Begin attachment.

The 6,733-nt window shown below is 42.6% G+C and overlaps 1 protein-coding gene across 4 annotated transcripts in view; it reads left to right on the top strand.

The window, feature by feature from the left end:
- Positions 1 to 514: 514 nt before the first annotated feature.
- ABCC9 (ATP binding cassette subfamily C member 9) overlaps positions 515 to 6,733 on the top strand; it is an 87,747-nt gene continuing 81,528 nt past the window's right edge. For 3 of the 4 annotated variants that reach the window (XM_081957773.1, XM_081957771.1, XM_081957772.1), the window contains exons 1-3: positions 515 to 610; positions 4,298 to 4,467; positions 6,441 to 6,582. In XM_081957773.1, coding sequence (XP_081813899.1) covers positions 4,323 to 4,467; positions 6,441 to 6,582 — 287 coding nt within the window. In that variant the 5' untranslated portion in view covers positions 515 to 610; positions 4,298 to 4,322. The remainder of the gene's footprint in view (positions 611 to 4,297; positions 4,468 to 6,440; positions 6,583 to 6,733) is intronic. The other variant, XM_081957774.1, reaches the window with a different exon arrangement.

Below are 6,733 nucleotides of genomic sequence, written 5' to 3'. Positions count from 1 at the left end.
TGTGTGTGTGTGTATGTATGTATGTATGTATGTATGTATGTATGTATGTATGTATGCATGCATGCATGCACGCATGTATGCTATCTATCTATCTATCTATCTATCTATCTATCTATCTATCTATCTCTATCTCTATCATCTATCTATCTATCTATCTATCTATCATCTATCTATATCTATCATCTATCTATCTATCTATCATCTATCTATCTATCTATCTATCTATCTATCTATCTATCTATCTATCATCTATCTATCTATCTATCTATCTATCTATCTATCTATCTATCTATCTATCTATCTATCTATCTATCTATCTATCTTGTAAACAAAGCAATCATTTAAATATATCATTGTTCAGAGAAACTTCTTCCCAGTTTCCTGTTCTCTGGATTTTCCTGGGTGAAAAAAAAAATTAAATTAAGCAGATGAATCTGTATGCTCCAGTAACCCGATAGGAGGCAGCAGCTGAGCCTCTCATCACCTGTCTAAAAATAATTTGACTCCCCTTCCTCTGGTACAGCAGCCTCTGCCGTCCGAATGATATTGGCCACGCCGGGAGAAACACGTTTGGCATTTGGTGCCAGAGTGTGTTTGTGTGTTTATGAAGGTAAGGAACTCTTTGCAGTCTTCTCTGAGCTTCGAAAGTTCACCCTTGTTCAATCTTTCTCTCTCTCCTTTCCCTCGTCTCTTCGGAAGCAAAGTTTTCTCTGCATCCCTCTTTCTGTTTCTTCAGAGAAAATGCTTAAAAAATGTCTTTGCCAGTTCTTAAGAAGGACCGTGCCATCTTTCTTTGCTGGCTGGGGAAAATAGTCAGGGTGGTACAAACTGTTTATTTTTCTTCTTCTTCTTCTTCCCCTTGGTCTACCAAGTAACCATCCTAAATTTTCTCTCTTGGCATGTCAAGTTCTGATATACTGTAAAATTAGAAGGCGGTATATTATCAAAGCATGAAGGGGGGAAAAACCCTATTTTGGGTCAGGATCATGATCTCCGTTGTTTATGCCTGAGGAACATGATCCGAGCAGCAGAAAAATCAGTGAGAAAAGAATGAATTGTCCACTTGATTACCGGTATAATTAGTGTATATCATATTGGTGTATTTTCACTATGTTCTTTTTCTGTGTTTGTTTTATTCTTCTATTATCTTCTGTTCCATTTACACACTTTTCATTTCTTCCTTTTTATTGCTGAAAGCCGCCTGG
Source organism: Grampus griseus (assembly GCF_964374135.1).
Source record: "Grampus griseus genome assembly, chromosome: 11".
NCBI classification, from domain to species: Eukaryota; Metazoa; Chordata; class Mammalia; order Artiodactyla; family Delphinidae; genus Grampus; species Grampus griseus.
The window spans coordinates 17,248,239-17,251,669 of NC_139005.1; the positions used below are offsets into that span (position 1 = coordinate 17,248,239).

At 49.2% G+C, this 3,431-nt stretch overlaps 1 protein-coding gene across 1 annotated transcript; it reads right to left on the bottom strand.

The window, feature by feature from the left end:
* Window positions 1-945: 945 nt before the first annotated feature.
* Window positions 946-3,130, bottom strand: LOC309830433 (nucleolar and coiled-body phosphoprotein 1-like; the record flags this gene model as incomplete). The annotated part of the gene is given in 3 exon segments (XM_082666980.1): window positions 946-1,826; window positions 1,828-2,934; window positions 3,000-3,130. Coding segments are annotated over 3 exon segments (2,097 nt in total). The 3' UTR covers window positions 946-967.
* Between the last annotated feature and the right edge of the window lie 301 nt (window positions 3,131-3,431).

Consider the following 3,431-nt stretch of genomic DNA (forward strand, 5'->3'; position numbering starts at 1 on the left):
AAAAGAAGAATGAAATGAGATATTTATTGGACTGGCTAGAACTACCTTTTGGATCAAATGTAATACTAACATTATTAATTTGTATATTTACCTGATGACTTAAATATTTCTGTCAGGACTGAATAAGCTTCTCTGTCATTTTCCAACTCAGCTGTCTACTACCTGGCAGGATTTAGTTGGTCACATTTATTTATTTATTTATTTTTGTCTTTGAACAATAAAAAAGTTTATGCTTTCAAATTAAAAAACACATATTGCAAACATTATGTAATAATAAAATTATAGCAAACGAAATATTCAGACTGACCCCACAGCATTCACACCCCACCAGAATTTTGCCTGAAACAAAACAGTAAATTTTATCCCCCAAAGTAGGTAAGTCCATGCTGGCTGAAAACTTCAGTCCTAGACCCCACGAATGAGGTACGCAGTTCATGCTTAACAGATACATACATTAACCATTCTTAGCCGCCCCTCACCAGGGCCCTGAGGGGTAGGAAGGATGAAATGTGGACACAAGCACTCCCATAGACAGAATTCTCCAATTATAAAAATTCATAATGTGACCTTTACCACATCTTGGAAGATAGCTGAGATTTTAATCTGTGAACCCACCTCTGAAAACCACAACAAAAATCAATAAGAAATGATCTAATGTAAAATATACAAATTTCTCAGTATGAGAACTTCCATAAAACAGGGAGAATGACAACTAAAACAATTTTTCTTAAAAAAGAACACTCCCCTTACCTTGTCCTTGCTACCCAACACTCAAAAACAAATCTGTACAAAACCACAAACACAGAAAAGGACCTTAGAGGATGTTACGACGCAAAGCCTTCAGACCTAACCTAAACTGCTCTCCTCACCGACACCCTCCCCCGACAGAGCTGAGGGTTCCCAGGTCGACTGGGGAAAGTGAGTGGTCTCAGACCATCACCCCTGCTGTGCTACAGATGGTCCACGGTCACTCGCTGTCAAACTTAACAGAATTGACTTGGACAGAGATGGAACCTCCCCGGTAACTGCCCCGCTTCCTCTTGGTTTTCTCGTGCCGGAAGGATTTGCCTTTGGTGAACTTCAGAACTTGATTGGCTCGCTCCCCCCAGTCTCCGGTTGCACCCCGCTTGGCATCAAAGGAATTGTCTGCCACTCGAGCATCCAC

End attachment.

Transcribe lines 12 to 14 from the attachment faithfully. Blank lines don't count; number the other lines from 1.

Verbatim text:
The window, feature by feature from the left end:
* Window positions 1-945: 945 nt before the first annotated feature.
* Window positions 946-3,130, bottom strand: LOC309830433 (nucleolar and coiled-body phosphoprotein 1-like; the record flags this gene model as incomplete). The annotated part of the gene is given in 3 exon segments (XM_082666980.1): window positions 946-1,826; window positions 1,828-2,934; window positions 3,000-3,130. Coding segments are annotated over 3 exon segments (2,097 nt in total). The 3' UTR covers window positions 946-967.